So, what does this document tell us? First, this is just one part of a larger case. Additionally, the document could very well be incomplete, although, based on the signature lines, this might be the extent of this deposition. However, there may be other documents related to this case. While researching Mr. Henderson, I ran across two other documents from 1839 and 1840 which might be related to the document I purchased. These were located on the website www.worthpoint.com/, which tracks sales of historical documents. The document that is the subject of this post is also included on this site. The 1839 documents details what appears to be a judgment or reward of damages to Henderson and his brother in law, Henry Porter. The 1840 document is difficult to review due to the quality of the images, although I recall seeing it on eBay at the same time I first saw this Morris deposition. Unfortunately, someone else purchased the 1840 document before I could make an offer.
Additionally, the description on the eBay posting does not appear to be entirely correct. I don't believe the referenced “ditch” is the Central Canal, but is instead a separate structure, likely the “State Ditch,” a smaller drainage canal first cut in the 1830’s to help drain the swampy land north, and northeast of the city, which contributed to the flooding of the downtown area during times of heavy rain. The State Ditch remained a work in progress over the course of a few decades, constantly being modified and repaired, and drained into Fall Creek. However, the document also references the Central Canal as a separate structure, and there are questions about the viability of passing the ditch under the canal by way of a culvert.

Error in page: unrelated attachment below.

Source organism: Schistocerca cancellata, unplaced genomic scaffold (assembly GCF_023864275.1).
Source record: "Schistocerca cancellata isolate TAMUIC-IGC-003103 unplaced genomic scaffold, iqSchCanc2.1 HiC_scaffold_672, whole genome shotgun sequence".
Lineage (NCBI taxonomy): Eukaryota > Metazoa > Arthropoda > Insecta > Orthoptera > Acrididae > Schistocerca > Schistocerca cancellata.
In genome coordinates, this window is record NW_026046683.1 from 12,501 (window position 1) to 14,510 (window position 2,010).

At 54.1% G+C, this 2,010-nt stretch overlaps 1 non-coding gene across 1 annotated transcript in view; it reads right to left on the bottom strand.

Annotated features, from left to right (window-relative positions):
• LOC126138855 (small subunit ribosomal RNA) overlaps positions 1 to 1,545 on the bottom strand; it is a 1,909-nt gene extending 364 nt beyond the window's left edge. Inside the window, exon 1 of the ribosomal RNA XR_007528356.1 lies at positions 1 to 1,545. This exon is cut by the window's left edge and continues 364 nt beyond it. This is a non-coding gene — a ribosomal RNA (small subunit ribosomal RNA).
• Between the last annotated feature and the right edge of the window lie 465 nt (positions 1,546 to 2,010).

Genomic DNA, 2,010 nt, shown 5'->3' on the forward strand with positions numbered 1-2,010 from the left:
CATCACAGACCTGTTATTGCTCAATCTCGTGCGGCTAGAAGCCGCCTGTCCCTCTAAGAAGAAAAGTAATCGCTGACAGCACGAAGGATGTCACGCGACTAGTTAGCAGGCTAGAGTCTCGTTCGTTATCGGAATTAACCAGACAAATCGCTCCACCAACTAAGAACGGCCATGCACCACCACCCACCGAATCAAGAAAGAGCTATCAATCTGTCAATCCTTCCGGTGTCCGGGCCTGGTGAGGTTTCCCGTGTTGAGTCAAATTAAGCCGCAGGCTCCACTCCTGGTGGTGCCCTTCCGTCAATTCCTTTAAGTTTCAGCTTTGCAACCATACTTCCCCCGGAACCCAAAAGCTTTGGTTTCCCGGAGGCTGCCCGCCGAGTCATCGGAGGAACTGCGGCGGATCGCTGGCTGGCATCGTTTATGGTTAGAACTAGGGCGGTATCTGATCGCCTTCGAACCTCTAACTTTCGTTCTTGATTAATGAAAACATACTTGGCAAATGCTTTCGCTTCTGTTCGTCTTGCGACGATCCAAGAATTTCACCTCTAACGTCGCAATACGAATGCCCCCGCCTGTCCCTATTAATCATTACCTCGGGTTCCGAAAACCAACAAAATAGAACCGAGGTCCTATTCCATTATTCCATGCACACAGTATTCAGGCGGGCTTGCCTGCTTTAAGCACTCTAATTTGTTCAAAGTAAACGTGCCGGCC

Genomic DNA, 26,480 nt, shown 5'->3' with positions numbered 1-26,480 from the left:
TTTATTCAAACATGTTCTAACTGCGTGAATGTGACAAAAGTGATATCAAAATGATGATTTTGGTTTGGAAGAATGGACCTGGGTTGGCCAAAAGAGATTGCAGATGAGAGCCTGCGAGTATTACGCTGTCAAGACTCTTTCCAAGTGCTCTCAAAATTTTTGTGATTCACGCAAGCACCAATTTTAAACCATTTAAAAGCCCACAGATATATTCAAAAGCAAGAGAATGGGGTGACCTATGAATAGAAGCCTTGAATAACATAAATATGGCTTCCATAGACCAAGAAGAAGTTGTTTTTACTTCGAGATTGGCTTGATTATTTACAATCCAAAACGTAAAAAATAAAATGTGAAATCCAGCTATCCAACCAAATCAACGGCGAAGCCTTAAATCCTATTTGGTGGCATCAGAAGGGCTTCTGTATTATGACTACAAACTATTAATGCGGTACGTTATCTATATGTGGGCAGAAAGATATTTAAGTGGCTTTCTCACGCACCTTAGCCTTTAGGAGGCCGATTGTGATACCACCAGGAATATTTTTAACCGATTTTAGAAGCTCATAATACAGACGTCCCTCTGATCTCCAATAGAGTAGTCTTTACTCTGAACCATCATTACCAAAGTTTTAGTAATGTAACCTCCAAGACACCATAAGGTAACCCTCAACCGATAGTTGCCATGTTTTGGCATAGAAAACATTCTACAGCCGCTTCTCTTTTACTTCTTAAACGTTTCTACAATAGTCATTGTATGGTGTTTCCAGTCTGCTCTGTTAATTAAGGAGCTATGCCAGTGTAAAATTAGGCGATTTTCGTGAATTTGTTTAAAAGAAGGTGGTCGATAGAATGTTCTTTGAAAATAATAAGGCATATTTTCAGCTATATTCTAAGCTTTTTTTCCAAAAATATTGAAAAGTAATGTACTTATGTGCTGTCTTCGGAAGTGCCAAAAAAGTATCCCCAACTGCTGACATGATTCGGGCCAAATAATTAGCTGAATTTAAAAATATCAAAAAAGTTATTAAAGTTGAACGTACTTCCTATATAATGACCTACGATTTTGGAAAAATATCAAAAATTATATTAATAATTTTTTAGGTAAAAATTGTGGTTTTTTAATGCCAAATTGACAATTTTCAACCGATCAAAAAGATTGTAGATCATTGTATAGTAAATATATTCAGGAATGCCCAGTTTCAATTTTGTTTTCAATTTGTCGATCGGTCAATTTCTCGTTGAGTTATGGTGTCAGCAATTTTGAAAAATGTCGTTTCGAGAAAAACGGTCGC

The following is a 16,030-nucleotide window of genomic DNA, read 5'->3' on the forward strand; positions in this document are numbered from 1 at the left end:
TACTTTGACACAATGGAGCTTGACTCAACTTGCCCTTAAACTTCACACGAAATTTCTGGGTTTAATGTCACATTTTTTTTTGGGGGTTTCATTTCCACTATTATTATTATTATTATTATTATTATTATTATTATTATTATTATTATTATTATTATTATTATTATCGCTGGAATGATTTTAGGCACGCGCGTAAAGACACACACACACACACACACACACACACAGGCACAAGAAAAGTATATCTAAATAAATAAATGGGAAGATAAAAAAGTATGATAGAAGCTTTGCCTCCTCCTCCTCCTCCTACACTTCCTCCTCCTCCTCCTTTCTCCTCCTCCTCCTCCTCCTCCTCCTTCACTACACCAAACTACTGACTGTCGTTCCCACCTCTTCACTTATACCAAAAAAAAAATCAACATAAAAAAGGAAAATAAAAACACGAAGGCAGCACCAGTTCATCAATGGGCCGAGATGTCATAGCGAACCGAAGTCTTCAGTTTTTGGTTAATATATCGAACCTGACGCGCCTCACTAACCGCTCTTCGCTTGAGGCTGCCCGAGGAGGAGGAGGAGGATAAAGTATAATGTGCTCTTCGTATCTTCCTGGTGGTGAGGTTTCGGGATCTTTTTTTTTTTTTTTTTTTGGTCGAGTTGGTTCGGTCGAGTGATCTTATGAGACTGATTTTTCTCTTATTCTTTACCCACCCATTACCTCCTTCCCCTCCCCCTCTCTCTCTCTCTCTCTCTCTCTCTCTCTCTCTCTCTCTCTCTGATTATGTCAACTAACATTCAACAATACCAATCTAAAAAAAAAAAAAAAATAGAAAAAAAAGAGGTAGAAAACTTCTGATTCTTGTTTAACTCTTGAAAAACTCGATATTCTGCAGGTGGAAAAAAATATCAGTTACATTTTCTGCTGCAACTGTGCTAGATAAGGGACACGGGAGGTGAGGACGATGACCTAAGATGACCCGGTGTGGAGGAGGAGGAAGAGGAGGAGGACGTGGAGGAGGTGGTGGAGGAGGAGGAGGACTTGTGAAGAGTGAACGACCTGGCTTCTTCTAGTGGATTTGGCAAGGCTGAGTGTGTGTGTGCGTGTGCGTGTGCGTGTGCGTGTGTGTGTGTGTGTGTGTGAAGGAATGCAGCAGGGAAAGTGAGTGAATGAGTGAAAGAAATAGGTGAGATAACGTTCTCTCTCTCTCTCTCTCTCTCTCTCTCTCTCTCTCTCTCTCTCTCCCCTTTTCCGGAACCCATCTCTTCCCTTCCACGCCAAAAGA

Henderson did indeed own land which contained the ditch. John Nowland, in his 1870 work “Early Reminiscences of Indianapolis,” noted that Henderson owned and for at least a short time, lived, “on a quarter section of land a portion of which is now “Camp Morton,” or the State Fair grounds.” The map below shows the area at issue, including the State Fair Grounds along with the State Ditch which takes the appearance of a small creek running along the southern and western boundaries of the state fair grounds. (Note, this map is from 1866, and is more for illustrative purposes. As will be explained below, Henderson was no longer in possession of these lands at this time.)
A review of land patent records confirms that Henderson was the original patent owner of two 80-acre segments in section 36 of township 16. Section 36 is the smaller, highlighted square in the image below (also, note the section 36 in the map above). Additionally, he later acquired land in the adjacent west section 35, and in sections 25 and 26 to the north and west. Sections 25 and 35 included sections of the State Ditch at issue in the lawsuit. Also, sections 26 and 35 would have part of the Central Canal constructed through them (Section 35 is where the I-65 and West Street interchange is today), which may be why the canal is referenced in the deposition.
So how did this case end? I could not identify the court file for this case in the Marion Circuit Court records maintained by the Indiana Archives. There are many cases in the archives where Henderson was a party. Just not this one. However, this case is referenced by Calvin Fletcher in his diary. He noted on May 25, 1841, that the Marion County court was sitting to try Henderson’s case versus Indiana “for cutting a drain thro his land or rather diverting a ravene & throughing the water on to his tillable land.” A footnote at this point notes judgment in favor of Henderson for $900. Unfortunately, as I noted earlier, I could not find the records cited for this judgment.